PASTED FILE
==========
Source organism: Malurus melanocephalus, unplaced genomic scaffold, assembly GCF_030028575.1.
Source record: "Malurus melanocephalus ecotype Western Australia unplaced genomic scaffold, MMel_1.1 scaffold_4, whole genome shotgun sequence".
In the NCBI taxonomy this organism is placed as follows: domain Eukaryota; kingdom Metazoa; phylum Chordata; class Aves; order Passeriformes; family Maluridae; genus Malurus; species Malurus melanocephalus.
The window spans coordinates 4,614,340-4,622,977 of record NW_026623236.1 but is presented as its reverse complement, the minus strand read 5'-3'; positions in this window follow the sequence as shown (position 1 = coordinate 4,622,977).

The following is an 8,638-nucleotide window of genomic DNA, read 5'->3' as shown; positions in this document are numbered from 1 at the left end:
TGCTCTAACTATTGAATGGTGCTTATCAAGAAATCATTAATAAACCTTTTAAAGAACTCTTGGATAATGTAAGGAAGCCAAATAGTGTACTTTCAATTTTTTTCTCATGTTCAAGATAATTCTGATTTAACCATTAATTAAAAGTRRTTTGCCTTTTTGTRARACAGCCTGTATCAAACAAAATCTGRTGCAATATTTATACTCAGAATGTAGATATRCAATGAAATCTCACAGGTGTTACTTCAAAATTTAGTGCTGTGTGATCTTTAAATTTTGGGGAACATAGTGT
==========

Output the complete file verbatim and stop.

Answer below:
Source organism: Malurus melanocephalus, unplaced genomic scaffold, assembly GCF_030028575.1.
Source record: "Malurus melanocephalus ecotype Western Australia unplaced genomic scaffold, MMel_1.1 scaffold_4, whole genome shotgun sequence".
In the NCBI taxonomy this organism is placed as follows: domain Eukaryota; kingdom Metazoa; phylum Chordata; class Aves; order Passeriformes; family Maluridae; genus Malurus; species Malurus melanocephalus.
The window spans coordinates 4,614,340-4,622,977 of record NW_026623236.1 but is presented as its reverse complement, the minus strand read 5'-3'; positions in this window follow the sequence as shown (position 1 = coordinate 4,622,977).

The following is an 8,638-nucleotide window of genomic DNA, read 5'->3' as shown; positions in this document are numbered from 1 at the left end:
TGCTCTAACTATTGAATGGTGCTTATCAAGAAATCATTAATAAACCTTTTAAAGAACTCTTGGATAATGTAAGGAAGCCAAATAGTGTACTTTCAATTTTTTTCTCATGTTCAAGATAATTCTGATTTAACCATTAATTAAAAGTRRTTTGCCTTTTTGTRARACAGCCTGTATCAAACAAAATCTGRTGCAATATTTATACTCAGAATGTAGATATRCAATGAAATCTCACAGGTGTTACTTCAAAATTTAGTGCTGTGTGATCTTTAAATTTTGGGGAACATAGTGT